On Dec. 13, the Office of Communications announced that President Christopher Eisgruber ’83 had joined over two dozen university presidents from campuses across the nation to found the Presidents’ Alliance on Higher Education and Immigration. According to their mission statement, this alliance is “dedicated to increasing public understanding” about the impact immigration policies have on students, their campuses, and their communities.
The Graduate Student Government hosted a call-a-thon in Green Hall on Nov. 28 from 9 a.m. until 3 p.m. for students to contact key senators and ask them to vote against the proposed Republican tax plan.
The audience was tense, and seemed frustrated with the Title IX office’s numerous privacy constraints, including their inability to discuss specific cases or precedence. Many, like first year Electrical Engineering graduate student Michael Soskind, appreciated the value of holding meetings but also hoped that the town hall would generate “more tangible recommendations that can be implemented by the University.”
Dozens of graduate students, undergraduates, and faculty members gathered on Monday, Nov. 20 in Maeder Hall to discuss a petition demanding that the University elevate its disciplinary action against Sergio Verdú, a Eugene Higgins Professor of Electrical Engineering, who was found guilty of sexual harassment in a Title IX investigation earlier this summer. Over 650 undergraduates, graduate students, and alumni have signed the petition.
“At its heart and at its best, [domestic work] is about upholding the dignity and quality of life of others,” said Ai-jen Poo, executive director of the National Domestic Workers Alliance in a lecture on Wednesday. “It’s the work that allows all other work to be done.”
The protesters, who included members of the Alliance of Jewish Progressives and the Princeton Committee on Palestine, stood outside the lecture hall, holding handmade signs with slogans including “I believe in Palestinian history — “why don’t you, MK?,” and “Israeli domination is not peace.” Many handed out slips of papers printed with a quote from a speech Hotovely made to Palestinian Members of Knesset earlier this year: “You are thieves of history. Your history books are empty, and you are trying to co-opt Jewish history and Islamicize it.” The protesters remained calm and largely silent, but there were four Public Safety officers in attendance, and protesters were frequently asked to move farther away from the entrance to the lecture hall to avoid blocking the hallway.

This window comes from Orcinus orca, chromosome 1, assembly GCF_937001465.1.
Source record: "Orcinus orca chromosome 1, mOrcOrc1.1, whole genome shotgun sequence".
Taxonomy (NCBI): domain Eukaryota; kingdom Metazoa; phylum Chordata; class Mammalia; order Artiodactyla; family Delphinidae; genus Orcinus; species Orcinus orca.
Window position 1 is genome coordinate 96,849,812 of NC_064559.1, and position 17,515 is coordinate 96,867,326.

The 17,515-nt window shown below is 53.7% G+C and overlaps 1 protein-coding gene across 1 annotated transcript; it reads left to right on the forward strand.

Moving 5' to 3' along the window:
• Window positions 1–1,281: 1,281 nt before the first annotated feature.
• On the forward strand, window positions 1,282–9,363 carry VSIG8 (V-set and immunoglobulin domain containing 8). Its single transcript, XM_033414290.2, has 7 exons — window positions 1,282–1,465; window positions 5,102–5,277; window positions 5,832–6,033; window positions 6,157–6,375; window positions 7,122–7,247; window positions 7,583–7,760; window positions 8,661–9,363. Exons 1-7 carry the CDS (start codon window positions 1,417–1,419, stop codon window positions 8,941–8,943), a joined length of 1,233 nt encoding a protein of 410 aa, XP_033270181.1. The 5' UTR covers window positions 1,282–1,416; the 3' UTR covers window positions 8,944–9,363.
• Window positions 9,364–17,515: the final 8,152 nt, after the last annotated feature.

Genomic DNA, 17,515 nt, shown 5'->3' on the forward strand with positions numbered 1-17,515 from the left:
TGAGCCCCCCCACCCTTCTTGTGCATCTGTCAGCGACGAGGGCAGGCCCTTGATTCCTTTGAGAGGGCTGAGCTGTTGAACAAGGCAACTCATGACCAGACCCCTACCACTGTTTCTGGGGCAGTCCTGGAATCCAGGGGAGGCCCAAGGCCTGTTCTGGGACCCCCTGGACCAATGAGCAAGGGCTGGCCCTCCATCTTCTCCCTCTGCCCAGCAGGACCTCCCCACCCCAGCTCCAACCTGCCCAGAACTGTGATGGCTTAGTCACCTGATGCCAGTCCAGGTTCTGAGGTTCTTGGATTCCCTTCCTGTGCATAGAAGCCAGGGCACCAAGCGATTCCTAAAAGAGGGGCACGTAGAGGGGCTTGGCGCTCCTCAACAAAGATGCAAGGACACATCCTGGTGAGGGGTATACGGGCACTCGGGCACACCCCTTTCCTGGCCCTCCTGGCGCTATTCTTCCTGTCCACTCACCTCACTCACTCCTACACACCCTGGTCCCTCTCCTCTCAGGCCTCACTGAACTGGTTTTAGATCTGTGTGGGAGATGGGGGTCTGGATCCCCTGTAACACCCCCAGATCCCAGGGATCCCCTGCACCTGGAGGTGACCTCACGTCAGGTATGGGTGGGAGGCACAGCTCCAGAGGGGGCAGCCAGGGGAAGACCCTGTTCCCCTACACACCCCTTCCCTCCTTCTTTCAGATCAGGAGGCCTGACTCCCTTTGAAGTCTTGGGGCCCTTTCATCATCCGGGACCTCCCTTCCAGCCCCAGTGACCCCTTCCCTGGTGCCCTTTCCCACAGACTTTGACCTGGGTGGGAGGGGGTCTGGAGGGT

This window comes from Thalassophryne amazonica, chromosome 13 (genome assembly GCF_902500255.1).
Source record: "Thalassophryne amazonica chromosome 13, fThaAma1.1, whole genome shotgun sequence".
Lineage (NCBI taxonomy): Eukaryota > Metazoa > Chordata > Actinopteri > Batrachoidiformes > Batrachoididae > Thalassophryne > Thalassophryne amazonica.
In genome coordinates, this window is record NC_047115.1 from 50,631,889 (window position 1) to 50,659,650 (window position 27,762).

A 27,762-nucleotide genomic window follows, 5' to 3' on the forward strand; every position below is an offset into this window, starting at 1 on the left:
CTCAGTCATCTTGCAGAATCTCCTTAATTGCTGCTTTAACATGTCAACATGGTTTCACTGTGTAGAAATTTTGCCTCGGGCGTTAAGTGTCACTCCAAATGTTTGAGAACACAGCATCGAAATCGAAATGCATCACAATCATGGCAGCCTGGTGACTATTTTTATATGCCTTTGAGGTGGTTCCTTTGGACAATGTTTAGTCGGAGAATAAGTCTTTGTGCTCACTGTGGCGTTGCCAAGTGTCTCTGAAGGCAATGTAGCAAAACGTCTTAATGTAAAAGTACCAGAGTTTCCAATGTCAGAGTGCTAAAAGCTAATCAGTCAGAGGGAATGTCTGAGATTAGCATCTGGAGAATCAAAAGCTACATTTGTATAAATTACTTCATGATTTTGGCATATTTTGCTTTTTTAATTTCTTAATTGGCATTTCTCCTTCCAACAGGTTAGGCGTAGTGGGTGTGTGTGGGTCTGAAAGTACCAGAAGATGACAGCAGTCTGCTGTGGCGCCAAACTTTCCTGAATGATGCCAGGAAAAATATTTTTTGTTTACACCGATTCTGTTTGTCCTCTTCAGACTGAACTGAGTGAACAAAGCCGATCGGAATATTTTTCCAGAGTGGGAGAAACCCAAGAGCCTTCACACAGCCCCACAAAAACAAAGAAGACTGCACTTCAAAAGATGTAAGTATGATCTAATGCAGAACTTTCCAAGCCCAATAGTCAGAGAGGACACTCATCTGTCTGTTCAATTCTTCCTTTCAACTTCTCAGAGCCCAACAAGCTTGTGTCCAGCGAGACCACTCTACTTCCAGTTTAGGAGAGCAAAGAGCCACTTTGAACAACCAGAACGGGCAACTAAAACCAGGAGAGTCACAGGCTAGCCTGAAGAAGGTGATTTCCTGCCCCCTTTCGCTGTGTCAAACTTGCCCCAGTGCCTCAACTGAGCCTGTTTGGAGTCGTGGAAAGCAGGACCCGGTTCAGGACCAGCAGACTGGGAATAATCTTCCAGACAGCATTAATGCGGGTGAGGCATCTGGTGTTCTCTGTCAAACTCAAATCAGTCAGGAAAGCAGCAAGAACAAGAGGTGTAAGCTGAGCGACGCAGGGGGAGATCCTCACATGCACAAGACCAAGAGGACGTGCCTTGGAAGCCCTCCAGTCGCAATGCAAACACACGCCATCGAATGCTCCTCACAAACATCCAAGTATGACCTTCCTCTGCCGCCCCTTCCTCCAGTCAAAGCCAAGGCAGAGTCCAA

The University has launched a legal challenge to the Trump administration’s ending of the Deferred Action for Childhood Arrivals (DACA) program. The U. filed the joint complaint on Nov. 3 in federal court in Washington, D.C., alongside Maria De La Cruz Perales Sanchez '18 and Microsoft.
Refugee agencies across the nation are bracing themselves for President Trump’s presidential deliberation on the refugee cap for the coming fiscal year. An official decision is due on Oct. 1, but the Wall Street Journal reported Tuesday that the cap will be lowered to 45,000. This would be a drastic cut from the 110,000 permitted under the 2016 fiscal year budget, and the lowest ever since the Refugee Act was signed into law in 1980.
Many graduate students with children disagreed with a University press release that claimed that the new on-campus facility for the University-National Organization for Women Day Nursery will make affordable childcare more accessible to all members of the University community.